Beans, beans, beans!

Joe wasn’t kidding about the beans.

“I’m not seeing any flowers,” I whined in early August, gazing up at my pole bean plant that had already climbed eight feet up its trellis. No flowers meant no beans anytime soon. “Just wait,” said Joe (the garden educator for the Neighborhood Farm Initiative Kitchen Gardening Program), “soon you’ll have more than you can handle.” Pole beans race to the sky Jack-and-the-beanstalk-style. The climb upward lasts for weeks before they produce their bounty, unlike bush beans that stay reasonably grounded and produce decent harvests more promptly. But Joe was right; one week without warning, out popped the little buttery-yellow flowers, and two seconds later my trellis was dripping with beans. Beans that I would snap off and pop in my mouth with one hand, the other hand still working to harvest more beans beans beans. I could fill a gallon sized bag with all the green beans in one day’s harvest. Before I knew it, I was googling “bean and okra casserole” – something my New England-raised self never thought I would do, but that the realities of gardening in September drove me to.

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My mother helping to harvest the pole beans in my plot at the Mamie D. Lee Community Garden. It takes a village!

Pole beans are the most fun vegetable to harvest; picking beans feels like a treasure hunt for the hanging, camouflaged fruit, making them a fun crop to grow in school gardens and engage students with! I have the fantastic job of Sustainability Coordinator and Cooking and Gardening teacher at Mundo Verde Bilingual Public Charter School, in Washington, DC. We have a wonderful school garden where students plant, tend to and harvest a variety of vegetables for tasting and using in cooking classes. I’ve found that when students pick it themselves, they are far more likely to want to stuff those vegetables in their mouths!

 

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Second grade students at Mundo Verde Public Charter School and their bountiful school garden bean harvest!

Eventually, I realized that I was glad my pole beans bode their time. To explain, let’s talk about diversity. Diversity is a good thing everywhere: in human communities and in ecosystems. You want diversity in your pantry, on your plate, and in your 12 by 12 foot garden plot if you’re a community gardener like myself. By diversifying the crops you grow, you ensure that your garden is a robust workforce of colleagues with different strengths and weaknesses.  Take Steve, the tomato, who excels at producing delicious fruit that everyone raves over in July and August. But he needs a lot of support from administration in the form of trellising, pruning, fertilizing and watering. Steve is also not so good at withstanding pests, diseases, bad weather…or really anything. (Seriously, why do beginning gardeners choose to start with tomato pots? They’re the most colicky plants.) Anna, the kale plant colleague, on the other hand is productive in the cooler weather months: May, June, October, November. She doesn’t need quite as much support from leadership as Steve does. But Anna really crumbles under the cabbage moth siege that inevitably comes in July. Really, Anna, every single year? Thank god for Petey the radish, that mild colleague who isn’t particularly popular, but he’s very reliable and can churn out a good product in a month’s time when everyone else is lost in the weeds. And we come to Beatrice the pole bean plant – that colleague you’ve had to let bide her time while she works on this lofty project with no sign of stopping. But whenever you start to think it was a mistake to include Beatrice on the team, you remember that she’s a nitrogen-fixer, which means she has the special talent of taking that all-important nutrient nitrogen out of the air and “fixing it” in the soil. Other plant colleagues gratefully absorb the added nitrogen through their roots to foster their own growth. Kind of like the colleague who’s always ready to cheerfully run to the Starbucks to get everyone a latté. And after all, Beatrice is not taking up that much space since she makes herself thin and tall, climbing up instead of spreading out like most other plant colleagues in the garden. Then finally, when you’ve almost forgotten about her and her projects, Beatrice gives you the full results of her workload in the format of 35 emails per day. But you’re glad to have the onslaught because the other colleagues have tapped out for the summer or are only starting to rev up again for the cool fall season.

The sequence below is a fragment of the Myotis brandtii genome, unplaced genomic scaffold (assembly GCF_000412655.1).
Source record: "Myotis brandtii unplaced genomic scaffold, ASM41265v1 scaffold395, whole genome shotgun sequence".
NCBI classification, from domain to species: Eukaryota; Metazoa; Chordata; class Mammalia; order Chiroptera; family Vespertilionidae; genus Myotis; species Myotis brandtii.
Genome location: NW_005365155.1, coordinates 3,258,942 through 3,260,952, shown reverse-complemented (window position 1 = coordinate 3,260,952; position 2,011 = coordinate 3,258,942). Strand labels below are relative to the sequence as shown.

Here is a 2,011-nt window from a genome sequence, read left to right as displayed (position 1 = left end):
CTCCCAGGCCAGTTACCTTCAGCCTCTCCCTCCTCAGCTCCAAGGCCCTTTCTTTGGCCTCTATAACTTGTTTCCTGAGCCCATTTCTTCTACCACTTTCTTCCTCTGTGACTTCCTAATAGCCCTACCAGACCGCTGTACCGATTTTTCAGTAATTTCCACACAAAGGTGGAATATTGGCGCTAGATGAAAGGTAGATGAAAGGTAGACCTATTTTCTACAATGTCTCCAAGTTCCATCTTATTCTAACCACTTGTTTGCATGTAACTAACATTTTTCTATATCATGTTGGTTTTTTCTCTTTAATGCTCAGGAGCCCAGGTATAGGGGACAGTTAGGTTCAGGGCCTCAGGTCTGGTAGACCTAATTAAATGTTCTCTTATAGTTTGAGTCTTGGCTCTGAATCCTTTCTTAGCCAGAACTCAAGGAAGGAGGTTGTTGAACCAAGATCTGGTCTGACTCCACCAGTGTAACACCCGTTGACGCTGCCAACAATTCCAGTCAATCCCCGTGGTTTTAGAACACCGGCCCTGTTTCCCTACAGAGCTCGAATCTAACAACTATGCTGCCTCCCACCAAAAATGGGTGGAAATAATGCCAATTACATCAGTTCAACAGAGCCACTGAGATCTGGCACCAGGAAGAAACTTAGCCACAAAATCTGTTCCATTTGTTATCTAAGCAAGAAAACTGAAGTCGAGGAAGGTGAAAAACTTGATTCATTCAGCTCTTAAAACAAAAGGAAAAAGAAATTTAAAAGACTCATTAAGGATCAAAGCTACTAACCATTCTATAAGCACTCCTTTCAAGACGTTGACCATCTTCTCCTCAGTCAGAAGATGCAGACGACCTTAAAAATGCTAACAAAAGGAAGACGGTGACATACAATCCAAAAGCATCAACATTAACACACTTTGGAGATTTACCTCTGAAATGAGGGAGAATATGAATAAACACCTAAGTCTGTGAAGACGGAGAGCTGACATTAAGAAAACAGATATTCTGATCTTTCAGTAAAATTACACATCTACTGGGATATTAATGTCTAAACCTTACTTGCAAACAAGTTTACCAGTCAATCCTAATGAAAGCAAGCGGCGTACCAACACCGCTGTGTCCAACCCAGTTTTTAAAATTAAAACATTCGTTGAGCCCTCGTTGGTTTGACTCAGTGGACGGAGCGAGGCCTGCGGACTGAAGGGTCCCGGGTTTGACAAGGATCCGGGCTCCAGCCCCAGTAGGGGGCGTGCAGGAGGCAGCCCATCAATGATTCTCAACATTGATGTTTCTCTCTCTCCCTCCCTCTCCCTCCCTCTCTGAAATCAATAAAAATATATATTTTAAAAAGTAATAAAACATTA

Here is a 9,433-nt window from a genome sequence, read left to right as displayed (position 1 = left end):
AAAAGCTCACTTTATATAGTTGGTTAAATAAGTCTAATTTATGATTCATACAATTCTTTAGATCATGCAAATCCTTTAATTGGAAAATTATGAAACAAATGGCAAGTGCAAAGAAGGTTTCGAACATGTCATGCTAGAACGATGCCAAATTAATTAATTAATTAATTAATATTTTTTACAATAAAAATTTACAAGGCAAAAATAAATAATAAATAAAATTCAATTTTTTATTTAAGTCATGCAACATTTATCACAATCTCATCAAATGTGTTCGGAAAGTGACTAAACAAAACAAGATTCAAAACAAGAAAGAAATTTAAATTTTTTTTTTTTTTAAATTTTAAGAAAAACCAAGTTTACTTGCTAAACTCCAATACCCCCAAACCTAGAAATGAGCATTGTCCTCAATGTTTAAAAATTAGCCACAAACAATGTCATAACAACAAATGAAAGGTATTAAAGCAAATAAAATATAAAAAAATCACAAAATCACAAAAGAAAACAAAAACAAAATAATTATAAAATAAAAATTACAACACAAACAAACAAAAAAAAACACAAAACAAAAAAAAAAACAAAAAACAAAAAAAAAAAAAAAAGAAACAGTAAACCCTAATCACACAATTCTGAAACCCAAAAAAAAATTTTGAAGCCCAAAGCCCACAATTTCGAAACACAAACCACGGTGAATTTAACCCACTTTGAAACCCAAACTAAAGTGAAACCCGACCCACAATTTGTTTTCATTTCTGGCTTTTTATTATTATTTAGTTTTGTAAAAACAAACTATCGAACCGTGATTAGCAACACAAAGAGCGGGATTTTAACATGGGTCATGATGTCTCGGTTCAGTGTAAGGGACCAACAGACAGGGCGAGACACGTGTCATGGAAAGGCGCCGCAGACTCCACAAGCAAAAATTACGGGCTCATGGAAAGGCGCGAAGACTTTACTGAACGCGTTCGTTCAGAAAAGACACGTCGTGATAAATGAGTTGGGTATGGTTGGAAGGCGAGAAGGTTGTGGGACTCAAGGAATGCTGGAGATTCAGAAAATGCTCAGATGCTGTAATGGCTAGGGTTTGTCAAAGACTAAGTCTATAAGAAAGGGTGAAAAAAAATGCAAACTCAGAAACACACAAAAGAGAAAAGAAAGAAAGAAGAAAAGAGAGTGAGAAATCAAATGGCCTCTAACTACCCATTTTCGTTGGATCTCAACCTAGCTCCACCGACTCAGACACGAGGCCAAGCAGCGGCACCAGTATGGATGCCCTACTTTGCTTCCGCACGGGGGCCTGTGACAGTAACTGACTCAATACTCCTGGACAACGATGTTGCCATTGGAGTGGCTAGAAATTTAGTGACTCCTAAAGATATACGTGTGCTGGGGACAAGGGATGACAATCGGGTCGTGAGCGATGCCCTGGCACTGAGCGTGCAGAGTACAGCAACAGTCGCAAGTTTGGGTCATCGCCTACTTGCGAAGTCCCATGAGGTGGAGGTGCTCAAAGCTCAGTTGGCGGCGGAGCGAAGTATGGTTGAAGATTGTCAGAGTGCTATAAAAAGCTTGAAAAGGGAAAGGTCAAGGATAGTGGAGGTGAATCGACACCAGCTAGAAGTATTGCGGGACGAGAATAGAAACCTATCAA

At this point you’re probably saying OKAY, ENOUGH WITH THE RANDOM METAPHORS ABOUT BEANS. However before I go, let me share my favorite green bean recipe I discovered this season. Trust me, this one you have to try…because bacon. And maple syrup. ‘Nuff said.

Enjoy!

Green Beans with Bacon and Pecans, by Alice Currah in Savory Sweet Life.

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Author: Savory Sweet Life
Recipe type: Vegetable
Prep time:  10 mins
Cook time:  5 mins
Total time:  15 mins
Serves: 4-6
A nice green bean side dish made with a maple syrup and Dijon mustard dressing. Tossed with crumbled bacon and pecans, this side dish is a great way to dress up green beans.
Ingredients
  • 3 tablespoons maple syrup
  • 2 tablespoons olive oil
  • 1 tablespoon red wine vinegar
  • ½ teaspoon Dijon mustard
  • 2 cloves garlic
  • 1 lb. fresh green beans, trimmed
  • 6 slices cooked bacon, crumbled